LONDON • Leicester City's amazing title success is "the most remarkable thing that has ever happened in football" and gives the smaller teams "a whole lot of hope", according to Premier League executive chairman Richard Scudamore.
The King Power Stadium, and the club's Belvoir Drive training ground, were besieged on Tuesday with film crews from Argentina to Australia.
"There have been film crews from all around the world before when (Alex) Ferguson retired (at Manchester United in 2013), and all that fantastic success he achieved, and film crews from all around the world for that Sergio Aguero moment (for Manchester City against Queens Park Rangers in 2012)," Scudamore says. "We've had our peaks before.
"This one, though, is bigger than sport. It has much more human interest in it. It's a life-affirming story, which is why it's attracted more interest than you'd normally get.
"It's the most remarkable thing that's ever happened in my lifetime, and probably anybody's lifetime, in terms of a football, sporting story, and that's not overhyping it.
A WIN FOR THE AGES
It's an absolute phenomenon. I don't really know what it says for the future other than it gives everybody a whole lot of hope. It just shows what can be done.
RICHARD SCUDAMORE, Premier League executive chairman, on what Leicester's unlikely triumph means for the league.
"We've never seen the likes of it before and we may never see the likes of it again. It's more than (Nottingham) Forest (in 19 77-78)."
So, is it a new trend? "The one thing that Leicester have done is they completely made a fool of all the forecasters," he says. "I can't even begin to say whether it's a beginning of a trend or what it is.
"It's an absolute phenomenon. I don't really know what it says for the future other than it gives everybody a whole lot of hope. It just shows what can be done.
"It can't be an economic argument. It's been achieved by something else. That something is clearly team spirit. It's clearly a team in the true sense with the component parts adding together to create something bigger than their individual contributions."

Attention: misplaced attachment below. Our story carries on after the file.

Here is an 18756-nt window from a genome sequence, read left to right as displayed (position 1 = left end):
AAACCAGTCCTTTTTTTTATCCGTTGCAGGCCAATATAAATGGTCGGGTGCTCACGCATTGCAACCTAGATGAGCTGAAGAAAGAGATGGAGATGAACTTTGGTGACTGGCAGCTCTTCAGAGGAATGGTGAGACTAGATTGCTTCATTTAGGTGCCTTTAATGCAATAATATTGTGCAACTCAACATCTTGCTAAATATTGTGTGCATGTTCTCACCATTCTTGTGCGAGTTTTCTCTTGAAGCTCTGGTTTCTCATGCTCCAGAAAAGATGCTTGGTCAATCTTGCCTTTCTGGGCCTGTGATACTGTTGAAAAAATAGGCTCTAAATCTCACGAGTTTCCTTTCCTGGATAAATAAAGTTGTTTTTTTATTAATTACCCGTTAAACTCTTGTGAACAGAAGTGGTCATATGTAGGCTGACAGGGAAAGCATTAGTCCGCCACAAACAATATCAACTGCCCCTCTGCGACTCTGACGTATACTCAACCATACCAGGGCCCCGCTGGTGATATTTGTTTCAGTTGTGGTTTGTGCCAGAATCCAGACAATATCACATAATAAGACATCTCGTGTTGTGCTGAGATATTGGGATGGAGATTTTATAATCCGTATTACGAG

Leicester's manager Claudio Ranieri, though, believes it will take up to 20 years for an unfancied team to emulate his side's achievement.
"Big money makes the big teams and usually the big teams win, but now we can only say 99 per cent," he told several British newspapers yesterday.
"How many years after Nottingham Forest and Blackburn (in 1995) have another team won? Next season will be the same, for the next 10 or 20 years will be the same.
"The richest will win or who can pick up the best players to make a team. If 20 owners have the same money for the players, only one can win and three will go down. That is football."
The Italian said he would not urge the club to make superstar signings in a bid to win the title again.
"We don't need the superstars," said the 64-year-old. "We need our players. You see (in January) we bought Demarai Gray, we bought Daniel Amartey. It's the same. They have barely been with us, not six months.
"I want to improve the squad without big stars, but the right players. It is too early to say we need five, six, seven or eight players. We have to see."
Ranieri signed a three-year contract last year after succeeding Nigel Pearson as manager and said that he was in no hurry to sign a new deal. "I have three years," he said. "Why do I have to sign a new contract?"
THE TIMES, LONDON, AGENCE FRANCE-PRESSE